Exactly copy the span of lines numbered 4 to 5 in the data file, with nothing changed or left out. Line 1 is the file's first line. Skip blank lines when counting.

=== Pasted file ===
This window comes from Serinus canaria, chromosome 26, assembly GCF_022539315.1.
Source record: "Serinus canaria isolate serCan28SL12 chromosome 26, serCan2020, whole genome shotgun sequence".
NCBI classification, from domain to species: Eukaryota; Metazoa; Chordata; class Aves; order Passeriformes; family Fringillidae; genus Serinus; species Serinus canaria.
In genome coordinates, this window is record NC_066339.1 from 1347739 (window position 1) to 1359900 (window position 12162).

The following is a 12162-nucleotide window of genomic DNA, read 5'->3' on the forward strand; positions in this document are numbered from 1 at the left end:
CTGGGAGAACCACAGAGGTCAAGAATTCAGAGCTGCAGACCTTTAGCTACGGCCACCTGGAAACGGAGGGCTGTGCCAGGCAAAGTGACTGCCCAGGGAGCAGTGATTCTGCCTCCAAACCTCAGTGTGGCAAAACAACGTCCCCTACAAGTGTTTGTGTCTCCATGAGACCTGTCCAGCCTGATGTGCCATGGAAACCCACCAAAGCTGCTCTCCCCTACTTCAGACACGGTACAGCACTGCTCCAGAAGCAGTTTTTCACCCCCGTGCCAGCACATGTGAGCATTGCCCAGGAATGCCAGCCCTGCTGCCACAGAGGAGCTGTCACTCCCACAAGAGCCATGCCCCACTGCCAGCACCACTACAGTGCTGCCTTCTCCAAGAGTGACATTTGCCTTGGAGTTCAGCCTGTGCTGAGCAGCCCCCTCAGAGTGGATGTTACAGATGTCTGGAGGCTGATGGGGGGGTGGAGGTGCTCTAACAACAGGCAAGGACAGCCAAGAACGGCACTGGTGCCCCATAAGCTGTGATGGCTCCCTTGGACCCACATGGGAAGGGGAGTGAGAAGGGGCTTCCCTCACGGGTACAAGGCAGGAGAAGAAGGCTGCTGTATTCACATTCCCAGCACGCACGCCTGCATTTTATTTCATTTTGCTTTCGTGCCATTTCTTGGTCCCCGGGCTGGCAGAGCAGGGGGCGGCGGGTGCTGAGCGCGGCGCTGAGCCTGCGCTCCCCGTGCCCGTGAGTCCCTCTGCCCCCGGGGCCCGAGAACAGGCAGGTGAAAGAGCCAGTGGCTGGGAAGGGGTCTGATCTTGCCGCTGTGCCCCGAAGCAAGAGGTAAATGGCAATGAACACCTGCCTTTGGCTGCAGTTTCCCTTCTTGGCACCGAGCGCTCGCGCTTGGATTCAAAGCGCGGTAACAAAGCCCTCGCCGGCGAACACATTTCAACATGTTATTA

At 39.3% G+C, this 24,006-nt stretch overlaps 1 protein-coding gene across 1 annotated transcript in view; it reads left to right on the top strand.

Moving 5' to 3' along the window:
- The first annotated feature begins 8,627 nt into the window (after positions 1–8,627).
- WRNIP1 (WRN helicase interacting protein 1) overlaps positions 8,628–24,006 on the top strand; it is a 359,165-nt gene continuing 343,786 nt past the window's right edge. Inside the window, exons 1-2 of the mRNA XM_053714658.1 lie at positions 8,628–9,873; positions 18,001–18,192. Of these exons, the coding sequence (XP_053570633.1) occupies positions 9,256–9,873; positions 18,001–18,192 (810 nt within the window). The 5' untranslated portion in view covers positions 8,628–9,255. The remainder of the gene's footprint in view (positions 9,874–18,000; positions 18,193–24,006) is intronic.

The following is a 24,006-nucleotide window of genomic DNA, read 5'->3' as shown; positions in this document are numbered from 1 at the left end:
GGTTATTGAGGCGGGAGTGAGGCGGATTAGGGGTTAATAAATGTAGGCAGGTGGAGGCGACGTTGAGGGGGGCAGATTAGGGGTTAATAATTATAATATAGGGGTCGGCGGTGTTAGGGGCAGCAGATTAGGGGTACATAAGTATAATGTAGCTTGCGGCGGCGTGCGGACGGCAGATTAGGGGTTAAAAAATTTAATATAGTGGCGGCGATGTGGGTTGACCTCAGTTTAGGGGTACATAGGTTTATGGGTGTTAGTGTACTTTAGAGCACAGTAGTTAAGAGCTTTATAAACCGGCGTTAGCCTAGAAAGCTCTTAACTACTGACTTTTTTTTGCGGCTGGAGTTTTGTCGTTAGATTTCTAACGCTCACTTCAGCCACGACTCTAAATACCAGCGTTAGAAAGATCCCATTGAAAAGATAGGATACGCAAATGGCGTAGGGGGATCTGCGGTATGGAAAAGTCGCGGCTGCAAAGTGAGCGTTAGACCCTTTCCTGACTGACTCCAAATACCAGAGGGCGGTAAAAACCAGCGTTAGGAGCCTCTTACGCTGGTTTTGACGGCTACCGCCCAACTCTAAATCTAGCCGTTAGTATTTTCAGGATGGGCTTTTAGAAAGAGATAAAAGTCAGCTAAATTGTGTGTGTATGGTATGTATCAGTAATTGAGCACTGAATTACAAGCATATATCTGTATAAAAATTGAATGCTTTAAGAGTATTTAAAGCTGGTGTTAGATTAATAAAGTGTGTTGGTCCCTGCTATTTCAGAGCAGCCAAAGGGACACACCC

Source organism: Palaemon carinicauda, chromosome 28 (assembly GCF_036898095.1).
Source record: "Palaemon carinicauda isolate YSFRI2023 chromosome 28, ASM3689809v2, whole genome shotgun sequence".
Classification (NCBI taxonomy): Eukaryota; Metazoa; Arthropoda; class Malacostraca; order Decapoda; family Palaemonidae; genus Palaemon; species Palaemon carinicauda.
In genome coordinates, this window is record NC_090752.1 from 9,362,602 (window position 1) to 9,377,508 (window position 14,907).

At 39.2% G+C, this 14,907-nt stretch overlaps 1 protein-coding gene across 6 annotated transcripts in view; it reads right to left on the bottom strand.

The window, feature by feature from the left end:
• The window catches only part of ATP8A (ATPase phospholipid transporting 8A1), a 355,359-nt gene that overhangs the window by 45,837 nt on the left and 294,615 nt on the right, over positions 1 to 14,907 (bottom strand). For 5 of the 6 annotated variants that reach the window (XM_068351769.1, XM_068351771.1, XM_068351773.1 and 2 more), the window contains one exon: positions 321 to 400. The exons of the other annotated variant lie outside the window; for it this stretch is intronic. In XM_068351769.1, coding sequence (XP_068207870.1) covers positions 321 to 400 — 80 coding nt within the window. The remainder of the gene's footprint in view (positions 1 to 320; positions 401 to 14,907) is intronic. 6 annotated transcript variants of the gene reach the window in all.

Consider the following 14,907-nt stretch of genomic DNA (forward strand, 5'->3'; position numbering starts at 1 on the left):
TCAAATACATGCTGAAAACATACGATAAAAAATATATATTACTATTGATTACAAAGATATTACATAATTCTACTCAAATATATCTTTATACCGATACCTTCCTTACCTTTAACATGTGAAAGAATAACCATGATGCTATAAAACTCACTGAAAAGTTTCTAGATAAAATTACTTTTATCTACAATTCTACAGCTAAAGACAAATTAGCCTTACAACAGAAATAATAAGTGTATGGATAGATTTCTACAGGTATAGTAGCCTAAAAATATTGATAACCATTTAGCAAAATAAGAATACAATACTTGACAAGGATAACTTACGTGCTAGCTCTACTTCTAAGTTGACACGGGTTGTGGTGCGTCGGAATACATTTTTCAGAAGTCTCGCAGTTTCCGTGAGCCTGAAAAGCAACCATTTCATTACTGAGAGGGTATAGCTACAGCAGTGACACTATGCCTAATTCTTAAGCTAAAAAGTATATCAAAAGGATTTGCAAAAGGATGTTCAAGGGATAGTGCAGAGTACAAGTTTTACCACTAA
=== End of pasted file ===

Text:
In genome coordinates, this window is record NC_066339.1 from 1347739 (window position 1) to 1359900 (window position 12162).

The following is a 12162-nucleotide window of genomic DNA, read 5'->3' on the forward strand; positions in this document are numbered from 1 at the left end: